The Irish government’s proposals to introduce civil partnerships for gay couples have been attacked by Amnesty International as being “a second-class form of marriage”.

Amnesty International Ireland executive director Colm O’Gorman is to describe civil partnerships as “a second-class form of marriage for what the government clearly feels is a second-class group of people” in a speech tonight in Belfast.

In a statement, O’Gorman said: “At a time when countries around the world are moving forward, ending inequalities, we are enshrining discrimination in Irish law. This is not about the right to marry; it is about the right not to be discriminated against because of who you love. Failure to provide full marriage equality means that same-sex couples will not have full protection under the law.”

Describing the decision as “cowardly”, he pointed to scare stories about “gay bogeymen” stealing children and also cited a recent newspaper columnist arguing that women will be more likely to have abortions rather than have children adopted out of fear they could end up with a gay couple.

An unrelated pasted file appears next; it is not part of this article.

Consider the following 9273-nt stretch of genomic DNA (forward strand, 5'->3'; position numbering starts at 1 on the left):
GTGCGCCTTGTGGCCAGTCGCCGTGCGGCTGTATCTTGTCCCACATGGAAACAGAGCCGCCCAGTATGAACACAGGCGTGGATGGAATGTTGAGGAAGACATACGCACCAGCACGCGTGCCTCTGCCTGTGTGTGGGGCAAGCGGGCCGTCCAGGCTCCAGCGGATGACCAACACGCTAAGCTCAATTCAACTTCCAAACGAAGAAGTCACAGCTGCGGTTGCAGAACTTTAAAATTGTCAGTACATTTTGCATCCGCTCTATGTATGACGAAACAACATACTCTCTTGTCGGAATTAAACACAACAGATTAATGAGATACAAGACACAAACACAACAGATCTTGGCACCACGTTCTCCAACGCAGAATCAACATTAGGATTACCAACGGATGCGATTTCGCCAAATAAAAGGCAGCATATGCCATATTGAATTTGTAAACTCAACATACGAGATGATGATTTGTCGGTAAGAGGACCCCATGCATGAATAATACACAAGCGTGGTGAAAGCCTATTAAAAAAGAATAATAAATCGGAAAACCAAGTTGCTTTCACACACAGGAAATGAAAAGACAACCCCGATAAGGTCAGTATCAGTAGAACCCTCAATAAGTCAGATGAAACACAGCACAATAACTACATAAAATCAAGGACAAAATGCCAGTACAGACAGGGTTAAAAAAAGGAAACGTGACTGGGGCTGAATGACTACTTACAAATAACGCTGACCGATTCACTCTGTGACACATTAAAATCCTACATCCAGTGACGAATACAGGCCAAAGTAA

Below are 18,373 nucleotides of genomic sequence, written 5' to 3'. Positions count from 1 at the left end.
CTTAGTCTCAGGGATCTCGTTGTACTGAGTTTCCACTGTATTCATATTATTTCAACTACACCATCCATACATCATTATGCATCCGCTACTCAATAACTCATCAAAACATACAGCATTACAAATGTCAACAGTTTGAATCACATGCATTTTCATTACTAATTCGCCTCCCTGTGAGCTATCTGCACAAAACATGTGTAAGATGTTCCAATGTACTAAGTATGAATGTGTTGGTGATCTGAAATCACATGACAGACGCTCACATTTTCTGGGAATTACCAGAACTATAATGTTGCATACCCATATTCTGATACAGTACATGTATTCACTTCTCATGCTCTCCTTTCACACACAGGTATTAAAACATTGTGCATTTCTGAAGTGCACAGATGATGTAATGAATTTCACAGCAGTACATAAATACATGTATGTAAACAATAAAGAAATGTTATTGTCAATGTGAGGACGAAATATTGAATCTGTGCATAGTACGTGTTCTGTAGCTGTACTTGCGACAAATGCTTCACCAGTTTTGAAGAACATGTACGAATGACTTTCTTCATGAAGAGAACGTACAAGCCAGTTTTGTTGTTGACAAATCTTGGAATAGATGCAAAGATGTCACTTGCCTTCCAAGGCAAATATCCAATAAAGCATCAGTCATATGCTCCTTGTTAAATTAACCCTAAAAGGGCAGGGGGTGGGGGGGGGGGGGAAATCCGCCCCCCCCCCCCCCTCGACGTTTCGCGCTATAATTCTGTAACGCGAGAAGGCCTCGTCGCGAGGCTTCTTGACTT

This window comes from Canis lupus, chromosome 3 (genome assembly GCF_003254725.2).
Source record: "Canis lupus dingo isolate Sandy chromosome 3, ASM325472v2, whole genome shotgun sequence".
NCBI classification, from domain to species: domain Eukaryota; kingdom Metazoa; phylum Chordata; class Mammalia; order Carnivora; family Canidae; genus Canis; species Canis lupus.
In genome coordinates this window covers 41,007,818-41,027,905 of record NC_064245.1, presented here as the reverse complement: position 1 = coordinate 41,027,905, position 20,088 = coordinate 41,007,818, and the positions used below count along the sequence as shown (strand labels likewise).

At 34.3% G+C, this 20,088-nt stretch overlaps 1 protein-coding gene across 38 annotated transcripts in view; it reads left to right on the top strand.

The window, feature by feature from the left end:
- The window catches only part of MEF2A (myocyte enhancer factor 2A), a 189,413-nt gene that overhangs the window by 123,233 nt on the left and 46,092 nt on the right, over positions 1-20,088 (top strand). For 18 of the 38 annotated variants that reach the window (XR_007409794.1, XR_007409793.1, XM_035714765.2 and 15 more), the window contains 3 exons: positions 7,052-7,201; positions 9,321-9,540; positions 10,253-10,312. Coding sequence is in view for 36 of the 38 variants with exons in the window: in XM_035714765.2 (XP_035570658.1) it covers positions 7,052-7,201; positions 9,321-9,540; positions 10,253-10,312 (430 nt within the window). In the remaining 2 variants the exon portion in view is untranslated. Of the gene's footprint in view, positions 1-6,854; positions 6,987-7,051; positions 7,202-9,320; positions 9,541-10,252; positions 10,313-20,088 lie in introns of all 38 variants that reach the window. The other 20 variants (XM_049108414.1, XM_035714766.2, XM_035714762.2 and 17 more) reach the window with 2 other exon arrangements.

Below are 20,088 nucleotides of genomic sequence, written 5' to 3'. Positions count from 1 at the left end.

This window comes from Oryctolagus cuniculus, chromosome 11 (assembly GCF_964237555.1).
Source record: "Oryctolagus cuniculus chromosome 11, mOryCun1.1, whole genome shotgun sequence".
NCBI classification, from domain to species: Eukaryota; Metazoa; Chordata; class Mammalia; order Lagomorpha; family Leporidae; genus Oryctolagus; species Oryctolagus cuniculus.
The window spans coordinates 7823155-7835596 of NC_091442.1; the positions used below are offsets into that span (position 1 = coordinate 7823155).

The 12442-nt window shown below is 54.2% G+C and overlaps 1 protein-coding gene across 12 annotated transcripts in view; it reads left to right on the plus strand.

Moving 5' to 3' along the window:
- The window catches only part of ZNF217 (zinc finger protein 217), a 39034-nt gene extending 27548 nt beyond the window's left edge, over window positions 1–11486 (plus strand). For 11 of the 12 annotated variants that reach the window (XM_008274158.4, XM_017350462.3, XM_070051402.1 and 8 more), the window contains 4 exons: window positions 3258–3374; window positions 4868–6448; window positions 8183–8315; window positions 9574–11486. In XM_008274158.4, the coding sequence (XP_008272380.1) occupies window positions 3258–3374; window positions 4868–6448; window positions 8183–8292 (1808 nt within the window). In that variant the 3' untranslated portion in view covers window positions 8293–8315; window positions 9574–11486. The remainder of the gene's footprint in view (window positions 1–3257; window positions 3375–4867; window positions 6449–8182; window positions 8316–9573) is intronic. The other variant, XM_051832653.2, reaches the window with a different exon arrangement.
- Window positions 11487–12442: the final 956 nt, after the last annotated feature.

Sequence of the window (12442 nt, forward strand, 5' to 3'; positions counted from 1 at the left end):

O’Gorman continued: “This is the kind of thinking that sees gay people as something ‘other’, something to be afraid of and defended against, as a community that has no place in normal society.”

In May, human rights campaigner Peter Tatchell condemned the plans as “sexual apartheid”.

He said: “Civil partnerships are not good enough. They are second best. Same-sex couples deserve the same legal rights as heterosexual couples. Creating one law for gays and another for straights is a retrograde, divisive step.

“Civil partnerships will reinforce the ban on same-sex marriage and thereby reinforce discrimination. They will extend discrimination by denying heterosexual couples the right to have a civil partnership. This is not equality.

The proposed legislation will grant gay and lesbian couples legal recognition in areas such as pensions, social security, property rights, tax, succession and the payment of maintenance.

The government has ruled out gay marriage, claiming that it would require a change to the country’s constitution and a potentially divisive referendum.